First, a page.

Who decided what’s a Golden Rule for language study? I did! I love studying languages and have spent years of my life studying them. I also talk to teachers and students about learning languages all the time. All that research has left me with some insights on language study. These are ideas that, if applied to your study plans will show immediate benefits. In fact, I think you’ll have a hard time finding people who can disagree with these principles. Read on for more.
Make small goals
Sometimes people get stuck only thinking about big goals. When we decide to tackle a big goal, we think about how great we’ll feel when we accomplish it, but we forget how good we feel accomplishing all the small things that lead up to that goal. Learning to read 500 characters is a large goal and it feels great when you reach it, but memorizing just one new character is enough to reward your brain, so create small goals that build up to your larger goal. When making small goals, divide the large goals you have into smaller pieces. Large goals are great to have, but if you don’t have a clear way to make progress (something I blogged about before), then you’ll struggle to achieve them. Dividing and sub-dividing goals into small tasks makes it easier to track progress and easier to fit into a busy schedule.
Small goals not only take less time to finish, oftentimes, the pleasure, excitement and encouragement from accomplishing lots of small goals outweighs the achievement of large ones. Spaced Repetition Software (SRS) is pretty popular because of this effect. Every time you get an SRS question right, your brain is getting rewarded, which makes you want to study more to get more rewards.
Do something today.
In the larger scheme of life, it’s easy to feel like you have no free time. That’s ok. What’s not ok: consistently putting off your study routine for days at a time. The routine you create for yourself today helps create your routine for tomorrow. In his book “Predictably Irrational“, Dan Ariely talks about how one visit to Starbucks can lead to a person becoming a regular Starbucks customer. The first time you went to Starbucks, you may have been decided on a whim. But each time after, your decision to go was based partially based on your previous decisions to visit Starbucks.
Applying this to learning Chinese works both ways. Studying today means you’ll be more likely to study tomorrow. Studying tomorrow makes you more likely to study the next day, and so on. Unfortunately, it works in reverse, too. Not studying for one day can quickly snowball into not studying for a week and then a month. We are extreemly susceptible to momentum. Instead of getting caught in cycles of cramming and not studying, I suggest you use momentum to your advantage and do some studying today.
I’m not asking you to for a 4-hour cram session. In fact, I’m asking you to avoid a 4-hour cram session. Instead, just do 5 minutes of studying. Read part of a lesson or catch up on some news. Or even do a couple of reps on your favorite SRS program. Doing something for 5 minutes is better than doing nothing, and 5 minutes of study is the difference between your Chinese getting gradually worse and maintaining your Chinese.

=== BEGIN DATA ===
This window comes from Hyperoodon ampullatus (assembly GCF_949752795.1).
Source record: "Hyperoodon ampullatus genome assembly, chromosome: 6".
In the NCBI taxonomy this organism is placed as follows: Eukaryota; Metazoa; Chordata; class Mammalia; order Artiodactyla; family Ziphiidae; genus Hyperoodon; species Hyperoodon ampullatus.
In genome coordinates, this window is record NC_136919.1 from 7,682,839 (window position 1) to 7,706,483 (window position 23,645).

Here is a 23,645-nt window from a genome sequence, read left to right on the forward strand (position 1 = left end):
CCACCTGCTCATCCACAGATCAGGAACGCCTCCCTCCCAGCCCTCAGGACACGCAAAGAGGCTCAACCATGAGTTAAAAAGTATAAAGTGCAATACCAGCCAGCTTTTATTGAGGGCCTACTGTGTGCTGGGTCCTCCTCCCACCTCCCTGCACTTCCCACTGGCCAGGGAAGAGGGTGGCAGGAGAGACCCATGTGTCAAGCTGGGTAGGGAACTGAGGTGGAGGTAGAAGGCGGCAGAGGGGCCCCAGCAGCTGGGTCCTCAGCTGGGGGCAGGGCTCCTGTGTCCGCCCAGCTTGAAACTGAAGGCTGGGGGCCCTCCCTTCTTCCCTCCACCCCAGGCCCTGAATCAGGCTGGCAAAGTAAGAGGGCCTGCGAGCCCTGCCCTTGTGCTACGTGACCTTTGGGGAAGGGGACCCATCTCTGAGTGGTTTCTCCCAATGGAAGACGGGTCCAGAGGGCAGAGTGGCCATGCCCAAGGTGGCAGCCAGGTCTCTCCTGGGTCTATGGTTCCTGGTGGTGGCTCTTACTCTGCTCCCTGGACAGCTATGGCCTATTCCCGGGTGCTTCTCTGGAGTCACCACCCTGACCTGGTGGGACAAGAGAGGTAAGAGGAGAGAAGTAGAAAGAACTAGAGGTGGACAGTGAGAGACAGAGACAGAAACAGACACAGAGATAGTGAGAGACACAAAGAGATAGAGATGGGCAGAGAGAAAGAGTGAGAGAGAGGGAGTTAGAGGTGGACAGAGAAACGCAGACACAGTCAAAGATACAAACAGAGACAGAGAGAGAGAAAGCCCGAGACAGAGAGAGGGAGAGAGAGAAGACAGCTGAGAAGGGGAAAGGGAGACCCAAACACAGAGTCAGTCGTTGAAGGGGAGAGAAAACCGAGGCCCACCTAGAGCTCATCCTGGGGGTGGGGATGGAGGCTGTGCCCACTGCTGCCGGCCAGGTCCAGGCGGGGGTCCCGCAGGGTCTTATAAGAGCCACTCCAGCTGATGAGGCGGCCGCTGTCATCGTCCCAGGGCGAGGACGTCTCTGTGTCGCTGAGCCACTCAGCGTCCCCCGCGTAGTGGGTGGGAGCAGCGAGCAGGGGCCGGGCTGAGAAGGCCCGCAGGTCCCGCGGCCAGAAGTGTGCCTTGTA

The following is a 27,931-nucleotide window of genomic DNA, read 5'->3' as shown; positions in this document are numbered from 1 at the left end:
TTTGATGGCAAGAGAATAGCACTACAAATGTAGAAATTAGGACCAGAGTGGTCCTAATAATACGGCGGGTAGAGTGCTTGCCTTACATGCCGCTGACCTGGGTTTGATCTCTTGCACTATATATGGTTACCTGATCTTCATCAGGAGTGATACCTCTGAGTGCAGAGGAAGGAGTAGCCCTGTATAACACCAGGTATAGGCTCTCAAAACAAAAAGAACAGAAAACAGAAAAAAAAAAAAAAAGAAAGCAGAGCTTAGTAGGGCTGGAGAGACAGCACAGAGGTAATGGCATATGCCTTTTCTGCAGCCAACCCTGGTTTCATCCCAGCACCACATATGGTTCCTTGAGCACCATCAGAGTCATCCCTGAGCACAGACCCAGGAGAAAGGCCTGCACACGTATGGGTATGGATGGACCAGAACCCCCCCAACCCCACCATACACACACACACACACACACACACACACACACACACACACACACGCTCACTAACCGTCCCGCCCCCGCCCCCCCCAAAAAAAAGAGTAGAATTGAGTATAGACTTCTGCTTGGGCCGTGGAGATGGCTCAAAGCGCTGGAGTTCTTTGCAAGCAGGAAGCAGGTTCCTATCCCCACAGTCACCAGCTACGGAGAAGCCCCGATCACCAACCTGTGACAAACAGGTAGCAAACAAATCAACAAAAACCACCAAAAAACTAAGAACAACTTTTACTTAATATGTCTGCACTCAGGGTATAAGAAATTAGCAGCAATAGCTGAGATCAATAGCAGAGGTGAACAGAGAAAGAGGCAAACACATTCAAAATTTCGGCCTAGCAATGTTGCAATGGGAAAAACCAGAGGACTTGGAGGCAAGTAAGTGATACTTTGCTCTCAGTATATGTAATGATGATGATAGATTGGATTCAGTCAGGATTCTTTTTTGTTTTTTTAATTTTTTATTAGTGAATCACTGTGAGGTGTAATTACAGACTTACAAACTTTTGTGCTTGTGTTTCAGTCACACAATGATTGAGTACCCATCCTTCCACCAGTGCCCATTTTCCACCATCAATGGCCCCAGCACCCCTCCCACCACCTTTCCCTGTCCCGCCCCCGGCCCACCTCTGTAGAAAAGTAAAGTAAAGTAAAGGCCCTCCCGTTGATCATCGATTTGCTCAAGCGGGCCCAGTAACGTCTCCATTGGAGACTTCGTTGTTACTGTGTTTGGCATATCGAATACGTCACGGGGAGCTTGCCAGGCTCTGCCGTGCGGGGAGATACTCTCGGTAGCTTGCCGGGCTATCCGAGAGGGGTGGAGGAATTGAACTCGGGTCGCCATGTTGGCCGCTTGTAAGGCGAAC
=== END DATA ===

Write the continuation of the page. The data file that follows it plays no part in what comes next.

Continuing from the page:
Study what matters to you.
Things can matter in two ways: you find it interesting, or you need to do it. When you learn about things you’re interested in you put in extra effort, and you enjoy it more. Both of which lead to you learning more.
Everything, from how much you remember to how long you continue to study, can relate to the following questions: Do you like what you’re studying? and Do you get to use what you’re studying in daily life?
If you like what you study, you’re probably trying to learn more about it: more topics, more vocabulary. You’re more involved, and that interest, if maintained will allow you to make lots of progress. If you don’t like your study materials, you will get bored. And unmotivated. Study what you like and learn to like the things you need to study.
If you are studying things you that are useful, then you’ll be able to remember everything easier, and feel motivated and empowered. Knowing that what you learn that morning could be useful by the end of the day is extremely inspiring. If you aren’t using the words and phrases you’re studying, you’ll have trouble remembering stuff, and you’ll start to question the point of all the hard work.
It’s so important it bears repeating: study what matters to you.
Find out what works for you
There is no one true method that will help you learn Chinese. Plenty of people will preach about how one method is better than another, but what works for them probably won’t work for you. Everyone who successfully learns Chinese does it in a different way. Some people learn to read with textbooks and newspapers, some learn by watching Meteor Garden. Some people learn better in the company of friends, and some in the solitary confines of books. The general tools and principles might be the same, but the execution is always different. If you want to learn Mandarin well, you’ll need to spend time periodically figuring out how you should be studying. I don’t know anyone who mastered Chinese without a plan. What’s yours?
Whether it’s a song, a movie, or a book (I used Getting Real and Benjamin Franklin to get me stoked), you need something to hold onto that will get you through the hard times when you don’t want to study or you don’t like what you’re studying, or you don’t see a lot of progress. Create a goal. Write it down. Tell your friends (or me) about it. Then create a plan to reach your goal and do it. I know you can.